As far as WIRED is aware, not one of the big electronics retailers in the UK – AO, Currys, John Lewis et al – has yet updated their product pages and displayed ratings to alert customers to the fact that this new system is coming, even though they are fully aware of its implementation.
While most failed to return our request for comment, a spokesperson for AO told WIRED: “We are aware of the changes that are being made to energy labels attached to appliances, and are working hard on making sure that this transition is made clear across our site as well as to our customers over the coming weeks.”
WIRED has yet to receive an official explanation as to why retailers are keeping quiet about these new ratings and reductions in classifications for existing stock, but one answer could simply be the need to shift product and clear warehouses. As energy rankings are a proven factor in buying decisions, why reveal an imminent downgraded rating and risk discouraging potential buyers?
AO currently has a significant 15.2 per cent share of the domestic appliances market in the UK, yet the company told us it hadn’t yet been made officially aware of appliances’ new ratings. The retailer could easily have found out, though – as consumers have already been – by merely looking at the second label that ships with the very products it sells. This would apply to all the other retailers, too, looking to inform customers so that they can make an environmentally conscious purchasing decision.
They’re by no means breaking the law – they have until the middle of March to update their data – but pleading ignorance undoubtedly works in their favour. After all, proactively telling consumers that the A++ rated fridge they’re about to buy will soon be rated ‘E’ in terms of energy efficiency means they’re much less likely to buy it. Indeed, eco-friendly customers would likely not want such a product in their house for 10 years or more, the average lifespan of a fridge freezer in the UK.
The EC is keen to stress that the change in rating does not indicate the appliance is less energy efficient, but rather “means that the product has been rated to the new scale levels enabling more efficient products to be higher on the rating scale”.
However, while it notes that it’s likely that currently A+ and A++ rated products could slip to a B or C once the new system is rolled out, it doesn’t explain how my Samsung fridge or Hotpoint dishwasher have slipped to an ‘E’ and ‘F’, respectively, and no consumer guidance has yet been published.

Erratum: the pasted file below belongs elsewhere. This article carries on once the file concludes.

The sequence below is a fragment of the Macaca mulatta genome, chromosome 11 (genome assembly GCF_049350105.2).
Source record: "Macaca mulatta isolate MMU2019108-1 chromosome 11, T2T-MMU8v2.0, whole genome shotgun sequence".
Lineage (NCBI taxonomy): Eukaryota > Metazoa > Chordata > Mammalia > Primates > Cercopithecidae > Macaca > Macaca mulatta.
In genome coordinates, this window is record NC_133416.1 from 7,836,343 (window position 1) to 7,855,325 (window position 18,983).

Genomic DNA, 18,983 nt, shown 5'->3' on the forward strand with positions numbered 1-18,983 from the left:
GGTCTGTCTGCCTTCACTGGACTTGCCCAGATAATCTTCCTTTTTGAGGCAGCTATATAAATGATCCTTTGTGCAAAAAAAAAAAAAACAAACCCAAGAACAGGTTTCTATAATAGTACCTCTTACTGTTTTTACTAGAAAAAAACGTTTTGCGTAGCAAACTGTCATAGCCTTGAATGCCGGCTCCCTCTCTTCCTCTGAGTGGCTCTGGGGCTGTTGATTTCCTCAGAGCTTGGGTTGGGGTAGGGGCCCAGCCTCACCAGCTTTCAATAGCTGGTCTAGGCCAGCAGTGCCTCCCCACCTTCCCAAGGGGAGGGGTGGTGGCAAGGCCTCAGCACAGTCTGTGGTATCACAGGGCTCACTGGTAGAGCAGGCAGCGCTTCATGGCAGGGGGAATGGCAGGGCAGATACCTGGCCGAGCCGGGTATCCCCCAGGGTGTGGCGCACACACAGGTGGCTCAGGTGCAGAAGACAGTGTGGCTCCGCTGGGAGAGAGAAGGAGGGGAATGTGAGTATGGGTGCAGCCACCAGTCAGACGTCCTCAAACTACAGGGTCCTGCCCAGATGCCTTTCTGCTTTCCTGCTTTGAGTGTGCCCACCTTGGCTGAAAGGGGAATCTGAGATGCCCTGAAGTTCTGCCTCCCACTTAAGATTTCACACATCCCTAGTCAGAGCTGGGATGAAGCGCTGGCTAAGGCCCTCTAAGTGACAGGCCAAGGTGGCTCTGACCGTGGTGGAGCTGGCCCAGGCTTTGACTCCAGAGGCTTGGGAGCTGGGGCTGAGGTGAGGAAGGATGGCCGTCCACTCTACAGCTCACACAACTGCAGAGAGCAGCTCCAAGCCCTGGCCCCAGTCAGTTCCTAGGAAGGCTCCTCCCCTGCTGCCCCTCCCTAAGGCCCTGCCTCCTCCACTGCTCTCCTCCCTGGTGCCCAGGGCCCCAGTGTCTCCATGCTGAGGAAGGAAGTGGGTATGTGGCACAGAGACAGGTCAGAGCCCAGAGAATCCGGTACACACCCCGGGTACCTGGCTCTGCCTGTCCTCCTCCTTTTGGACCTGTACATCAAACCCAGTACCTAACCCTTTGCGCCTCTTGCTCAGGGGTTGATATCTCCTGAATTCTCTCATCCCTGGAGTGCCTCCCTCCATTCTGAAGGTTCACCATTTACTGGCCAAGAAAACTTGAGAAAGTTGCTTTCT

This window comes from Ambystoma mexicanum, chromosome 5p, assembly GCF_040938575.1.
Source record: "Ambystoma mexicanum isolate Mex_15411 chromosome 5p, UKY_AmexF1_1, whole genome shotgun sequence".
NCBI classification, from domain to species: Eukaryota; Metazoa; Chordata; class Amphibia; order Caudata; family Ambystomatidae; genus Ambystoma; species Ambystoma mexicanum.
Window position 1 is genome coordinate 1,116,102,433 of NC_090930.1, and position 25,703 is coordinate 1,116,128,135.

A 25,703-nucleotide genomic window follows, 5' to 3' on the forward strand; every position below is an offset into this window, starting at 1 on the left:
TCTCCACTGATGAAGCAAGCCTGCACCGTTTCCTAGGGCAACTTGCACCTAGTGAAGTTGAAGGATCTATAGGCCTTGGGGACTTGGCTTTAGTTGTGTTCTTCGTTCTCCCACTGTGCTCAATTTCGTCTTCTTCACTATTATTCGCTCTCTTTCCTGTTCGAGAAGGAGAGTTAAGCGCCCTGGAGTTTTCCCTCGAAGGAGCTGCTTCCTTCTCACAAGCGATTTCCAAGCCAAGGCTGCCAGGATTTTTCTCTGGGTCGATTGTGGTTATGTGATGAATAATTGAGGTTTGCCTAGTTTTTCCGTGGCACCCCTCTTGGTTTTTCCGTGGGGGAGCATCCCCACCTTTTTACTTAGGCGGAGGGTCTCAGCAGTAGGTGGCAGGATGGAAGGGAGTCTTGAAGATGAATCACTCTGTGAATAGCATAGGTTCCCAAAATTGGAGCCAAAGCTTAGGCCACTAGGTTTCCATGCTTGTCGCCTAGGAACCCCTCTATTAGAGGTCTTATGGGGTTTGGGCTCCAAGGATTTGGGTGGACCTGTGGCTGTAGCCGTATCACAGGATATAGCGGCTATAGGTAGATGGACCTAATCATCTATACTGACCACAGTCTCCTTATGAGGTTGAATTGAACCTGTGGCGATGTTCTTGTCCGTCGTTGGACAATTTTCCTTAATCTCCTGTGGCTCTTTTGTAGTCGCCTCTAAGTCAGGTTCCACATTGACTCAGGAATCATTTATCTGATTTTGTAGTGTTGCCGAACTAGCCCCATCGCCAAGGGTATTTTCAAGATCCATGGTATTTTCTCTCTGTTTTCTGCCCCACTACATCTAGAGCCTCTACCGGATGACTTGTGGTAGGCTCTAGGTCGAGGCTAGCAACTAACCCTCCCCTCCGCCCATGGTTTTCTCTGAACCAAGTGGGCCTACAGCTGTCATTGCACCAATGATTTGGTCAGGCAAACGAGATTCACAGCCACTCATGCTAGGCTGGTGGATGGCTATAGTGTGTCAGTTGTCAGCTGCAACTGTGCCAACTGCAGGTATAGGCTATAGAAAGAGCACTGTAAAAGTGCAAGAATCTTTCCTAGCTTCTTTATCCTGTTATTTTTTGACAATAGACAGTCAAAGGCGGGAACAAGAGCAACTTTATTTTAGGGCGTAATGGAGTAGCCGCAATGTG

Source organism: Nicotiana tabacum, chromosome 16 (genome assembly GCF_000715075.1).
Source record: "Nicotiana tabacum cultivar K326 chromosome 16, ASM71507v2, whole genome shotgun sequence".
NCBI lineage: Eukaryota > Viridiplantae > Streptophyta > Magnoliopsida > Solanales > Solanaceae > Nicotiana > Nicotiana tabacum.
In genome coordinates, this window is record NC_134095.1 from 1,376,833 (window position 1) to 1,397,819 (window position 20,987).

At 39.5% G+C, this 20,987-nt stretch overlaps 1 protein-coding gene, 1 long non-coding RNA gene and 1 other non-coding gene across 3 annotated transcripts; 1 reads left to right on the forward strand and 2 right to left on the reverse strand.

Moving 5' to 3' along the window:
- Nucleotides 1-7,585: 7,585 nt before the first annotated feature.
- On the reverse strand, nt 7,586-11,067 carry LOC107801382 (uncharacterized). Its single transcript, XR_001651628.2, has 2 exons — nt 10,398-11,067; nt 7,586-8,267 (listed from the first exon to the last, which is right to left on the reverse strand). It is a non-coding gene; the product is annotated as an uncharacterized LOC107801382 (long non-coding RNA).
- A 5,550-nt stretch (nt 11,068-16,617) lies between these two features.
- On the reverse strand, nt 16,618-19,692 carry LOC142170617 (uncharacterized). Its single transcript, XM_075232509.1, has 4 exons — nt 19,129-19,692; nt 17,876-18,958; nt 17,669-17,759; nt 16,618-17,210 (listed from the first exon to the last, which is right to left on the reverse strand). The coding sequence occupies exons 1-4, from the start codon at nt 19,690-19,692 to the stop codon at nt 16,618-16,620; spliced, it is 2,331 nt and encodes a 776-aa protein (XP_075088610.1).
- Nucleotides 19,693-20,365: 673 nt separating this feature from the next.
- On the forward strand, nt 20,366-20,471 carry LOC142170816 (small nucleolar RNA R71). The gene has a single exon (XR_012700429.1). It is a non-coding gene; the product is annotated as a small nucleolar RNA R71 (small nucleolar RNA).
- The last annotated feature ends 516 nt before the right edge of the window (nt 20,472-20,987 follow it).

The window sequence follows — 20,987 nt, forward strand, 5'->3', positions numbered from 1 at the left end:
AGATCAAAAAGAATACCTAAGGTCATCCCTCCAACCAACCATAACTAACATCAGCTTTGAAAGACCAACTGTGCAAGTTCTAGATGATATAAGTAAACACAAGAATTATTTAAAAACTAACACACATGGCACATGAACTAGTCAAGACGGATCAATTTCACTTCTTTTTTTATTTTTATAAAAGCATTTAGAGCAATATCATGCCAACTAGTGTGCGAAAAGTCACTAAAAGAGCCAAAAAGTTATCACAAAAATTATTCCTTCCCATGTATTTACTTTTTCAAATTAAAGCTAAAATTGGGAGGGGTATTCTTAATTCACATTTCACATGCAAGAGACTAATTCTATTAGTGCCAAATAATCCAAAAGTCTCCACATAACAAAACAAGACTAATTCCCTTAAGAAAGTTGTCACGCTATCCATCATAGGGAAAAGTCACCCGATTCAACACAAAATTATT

The EC is promising that an “EU-wide information campaign aimed at EU citizens will be launched in 2021”, but we’re now two weeks away from the change coming into force, and consumers are still being kept in the dark about the new system.
What’s more, the regulator’s website – while lacking in any tangible information about the change – notes that “consumers may still see former versions of EU energy labels for goods placed on the market prior to 1 January 2021 as some goods placed on the market before this date can be sold even though the transition period has ended”.
While the lack of consumer guidance is frustrating, many have welcomed the change to the current 10-year-old system.
Emilie Carmichael, head of international collaboration at The Energy Saving Trust (EST), a British organisation devoted to promoting energy efficiency, energy conservation, and the sustainable use of energy, says, “The refresh of the energy label is a positive step towards continuing to support consumers to buy efficient appliances today and into the future.
“As recent findings published by Energy Saving Trust show, nearly all UK homeowners are concerned about their home energy efficiency and the new label will be a great opportunity for consumers to do something about that.”